Collaboration in Higher Education: An Interview with Doug Lantagne of UVM’s Food Systems Initiative

Katherine Harris

Food Tank recently talked to Doug Lantagne, director of the University of Vermont (UVM) Food Systems Initiative, to learn how the program is working to build a network of professors, students, researchers, farmers, and local partners committed to strengthening regional food systems.

Food Tank: What have been the biggest challenges faced by the UVM Food Systems Initiative since you became Director? What have been the most valuable lessons learned in this time?

Doug Lantagne (DL): One challenge has been how to define the work happening at UVM. Food systems is an emerging field of scholarship, and we are just in the process of defining what it is as an academy. With the breadth of quality work that is occurring in multiple departments, often in concert with each other, it has been hard to identify and highlight specific programs without creating concerns that other important programs are being ignored. To that end, we are about to embark on a Strategic Directions process that will encompass faculty, staff, students across campus, as well as connect with food systems leaders and others across the state and the nation. We want to reflect on the progress we’ve made in helping to define this emerging field from our first plan six years ago, and to consider our place going forward, so we can continue to address the critical issues for food systems inquiry and innovation. We aim to build an academic foundation that interacts and engages with the community to create a future food system that is focused on the needs of communities and sensitive to natural resources.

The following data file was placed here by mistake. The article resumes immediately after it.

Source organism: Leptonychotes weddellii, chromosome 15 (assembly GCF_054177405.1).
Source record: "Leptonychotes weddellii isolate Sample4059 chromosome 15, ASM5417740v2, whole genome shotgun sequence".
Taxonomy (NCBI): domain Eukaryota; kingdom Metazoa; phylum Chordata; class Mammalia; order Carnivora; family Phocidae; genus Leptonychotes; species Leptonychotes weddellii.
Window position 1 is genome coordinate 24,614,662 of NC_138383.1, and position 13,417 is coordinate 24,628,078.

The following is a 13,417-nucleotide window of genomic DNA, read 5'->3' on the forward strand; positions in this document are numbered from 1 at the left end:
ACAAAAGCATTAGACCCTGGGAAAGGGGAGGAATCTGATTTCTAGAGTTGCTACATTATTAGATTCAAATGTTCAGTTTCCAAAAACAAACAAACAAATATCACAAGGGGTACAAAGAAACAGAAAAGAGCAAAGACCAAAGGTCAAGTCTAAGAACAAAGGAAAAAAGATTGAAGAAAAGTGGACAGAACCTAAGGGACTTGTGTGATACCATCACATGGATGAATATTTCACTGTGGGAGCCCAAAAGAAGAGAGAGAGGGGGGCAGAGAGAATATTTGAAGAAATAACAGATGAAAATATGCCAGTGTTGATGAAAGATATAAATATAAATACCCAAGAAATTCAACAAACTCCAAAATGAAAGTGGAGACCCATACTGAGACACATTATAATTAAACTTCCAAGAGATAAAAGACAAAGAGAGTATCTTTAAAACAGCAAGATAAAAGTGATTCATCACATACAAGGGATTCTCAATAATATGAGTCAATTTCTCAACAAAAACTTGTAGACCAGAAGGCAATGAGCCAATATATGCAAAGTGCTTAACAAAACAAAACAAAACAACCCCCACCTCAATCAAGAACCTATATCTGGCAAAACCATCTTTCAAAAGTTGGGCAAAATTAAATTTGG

The lessons learned are often relearned and are found in the most basic elements of human behavior. Respect for what each faculty and community member engaged in food systems work is doing. We continue to relearn the importance of fostering strong relationships between the campus community and the broader food systems community to address questions such as: How do we grow food sustainably over time? What do we eat? Are we responsible for ensuring that everyone has something to eat? How do we evaluate what makes food good? What effect do our choices and those of others have on our personal health? How does our government policy affect our opportunity for choice? These and other questions easily grab the attention of faculty and community members: some are already working on food systems related issues and wish to work with others, and others are just beginning to consider how their academic and community work intersects with food systems.

FT:  Could you explain how the program has increased collaboration between degree programs on campus? How has it engaged with projects throughout Vermont?

DL: There is already a culture on campus to work together on topics of interest, regardless of the department. One indication of this collaboration was the creation of a Master’s Program in Food Systems that was supported by all colleges and boasts faculty from nearly all the colleges. This program is now expanding with the development of a Ph.D. program that will begin accepting applications next fall - also a collaborative effort across the college to bring it to fruition. Collaboration is also evident in that the graduate food systems courses were developed from the ground up through intellectual collaborations among our faculty, to address the complexity of studying food systems. The dedication of faculty to undertake this effort is a true measure of the commitment to the Food Systems Initiative at UVM.